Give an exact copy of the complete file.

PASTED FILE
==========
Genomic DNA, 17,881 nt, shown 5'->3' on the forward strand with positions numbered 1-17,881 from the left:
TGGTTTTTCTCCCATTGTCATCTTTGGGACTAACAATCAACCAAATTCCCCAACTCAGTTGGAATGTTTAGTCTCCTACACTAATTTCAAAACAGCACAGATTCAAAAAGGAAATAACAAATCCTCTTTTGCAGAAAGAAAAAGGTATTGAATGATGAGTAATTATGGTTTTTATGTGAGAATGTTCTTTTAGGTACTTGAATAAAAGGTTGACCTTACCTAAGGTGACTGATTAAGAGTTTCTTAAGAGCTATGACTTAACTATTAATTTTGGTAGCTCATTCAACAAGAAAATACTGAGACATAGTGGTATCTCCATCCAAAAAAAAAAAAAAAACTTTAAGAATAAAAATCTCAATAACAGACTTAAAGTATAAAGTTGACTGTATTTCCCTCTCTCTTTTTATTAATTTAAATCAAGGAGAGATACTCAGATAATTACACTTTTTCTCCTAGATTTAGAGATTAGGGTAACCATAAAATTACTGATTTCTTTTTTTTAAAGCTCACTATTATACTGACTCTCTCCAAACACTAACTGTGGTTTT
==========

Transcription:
Genomic DNA, 17,881 nt, shown 5'->3' on the forward strand with positions numbered 1-17,881 from the left:
TGGTTTTTCTCCCATTGTCATCTTTGGGACTAACAATCAACCAAATTCCCCAACTCAGTTGGAATGTTTAGTCTCCTACACTAATTTCAAAACAGCACAGATTCAAAAAGGAAATAACAAATCCTCTTTTGCAGAAAGAAAAAGGTATTGAATGATGAGTAATTATGGTTTTTATGTGAGAATGTTCTTTTAGGTACTTGAATAAAAGGTTGACCTTACCTAAGGTGACTGATTAAGAGTTTCTTAAGAGCTATGACTTAACTATTAATTTTGGTAGCTCATTCAACAAGAAAATACTGAGACATAGTGGTATCTCCATCCAAAAAAAAAAAAAAAACTTTAAGAATAAAAATCTCAATAACAGACTTAAAGTATAAAGTTGACTGTATTTCCCTCTCTCTTTTTATTAATTTAAATCAAGGAGAGATACTCAGATAATTACACTTTTTCTCCTAGATTTAGAGATTAGGGTAACCATAAAATTACTGATTTCTTTTTTTTAAAGCTCACTATTATACTGACTCTCTCCAAACACTAACTGTGGTTTT